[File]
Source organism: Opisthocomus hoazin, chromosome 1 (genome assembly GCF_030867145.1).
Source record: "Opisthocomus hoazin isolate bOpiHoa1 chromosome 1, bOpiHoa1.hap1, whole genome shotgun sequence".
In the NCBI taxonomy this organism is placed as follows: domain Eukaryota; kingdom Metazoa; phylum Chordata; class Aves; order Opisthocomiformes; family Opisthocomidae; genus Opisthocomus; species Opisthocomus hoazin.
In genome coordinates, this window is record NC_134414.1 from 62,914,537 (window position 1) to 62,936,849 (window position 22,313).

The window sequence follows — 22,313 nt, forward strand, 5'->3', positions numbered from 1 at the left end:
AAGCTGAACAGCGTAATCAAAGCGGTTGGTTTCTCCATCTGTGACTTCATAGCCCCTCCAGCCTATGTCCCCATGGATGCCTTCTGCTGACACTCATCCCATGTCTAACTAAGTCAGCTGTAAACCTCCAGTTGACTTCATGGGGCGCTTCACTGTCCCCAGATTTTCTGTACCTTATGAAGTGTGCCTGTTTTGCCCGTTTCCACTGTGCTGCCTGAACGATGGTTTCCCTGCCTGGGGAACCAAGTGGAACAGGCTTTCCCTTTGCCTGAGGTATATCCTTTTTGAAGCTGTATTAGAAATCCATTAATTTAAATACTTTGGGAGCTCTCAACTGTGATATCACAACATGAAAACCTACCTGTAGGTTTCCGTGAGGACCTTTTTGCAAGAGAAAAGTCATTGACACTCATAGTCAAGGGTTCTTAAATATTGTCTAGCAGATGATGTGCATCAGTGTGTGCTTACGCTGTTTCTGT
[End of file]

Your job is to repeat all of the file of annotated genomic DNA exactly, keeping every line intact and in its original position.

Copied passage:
Source organism: Opisthocomus hoazin, chromosome 1 (genome assembly GCF_030867145.1).
Source record: "Opisthocomus hoazin isolate bOpiHoa1 chromosome 1, bOpiHoa1.hap1, whole genome shotgun sequence".
In the NCBI taxonomy this organism is placed as follows: domain Eukaryota; kingdom Metazoa; phylum Chordata; class Aves; order Opisthocomiformes; family Opisthocomidae; genus Opisthocomus; species Opisthocomus hoazin.
In genome coordinates, this window is record NC_134414.1 from 62,914,537 (window position 1) to 62,936,849 (window position 22,313).

The window sequence follows — 22,313 nt, forward strand, 5'->3', positions numbered from 1 at the left end:
AAGCTGAACAGCGTAATCAAAGCGGTTGGTTTCTCCATCTGTGACTTCATAGCCCCTCCAGCCTATGTCCCCATGGATGCCTTCTGCTGACACTCATCCCATGTCTAACTAAGTCAGCTGTAAACCTCCAGTTGACTTCATGGGGCGCTTCACTGTCCCCAGATTTTCTGTACCTTATGAAGTGTGCCTGTTTTGCCCGTTTCCACTGTGCTGCCTGAACGATGGTTTCCCTGCCTGGGGAACCAAGTGGAACAGGCTTTCCCTTTGCCTGAGGTATATCCTTTTTGAAGCTGTATTAGAAATCCATTAATTTAAATACTTTGGGAGCTCTCAACTGTGATATCACAACATGAAAACCTACCTGTAGGTTTCCGTGAGGACCTTTTTGCAAGAGAAAAGTCATTGACACTCATAGTCAAGGGTTCTTAAATATTGTCTAGCAGATGATGTGCATCAGTGTGTGCTTACGCTGTTTCTGT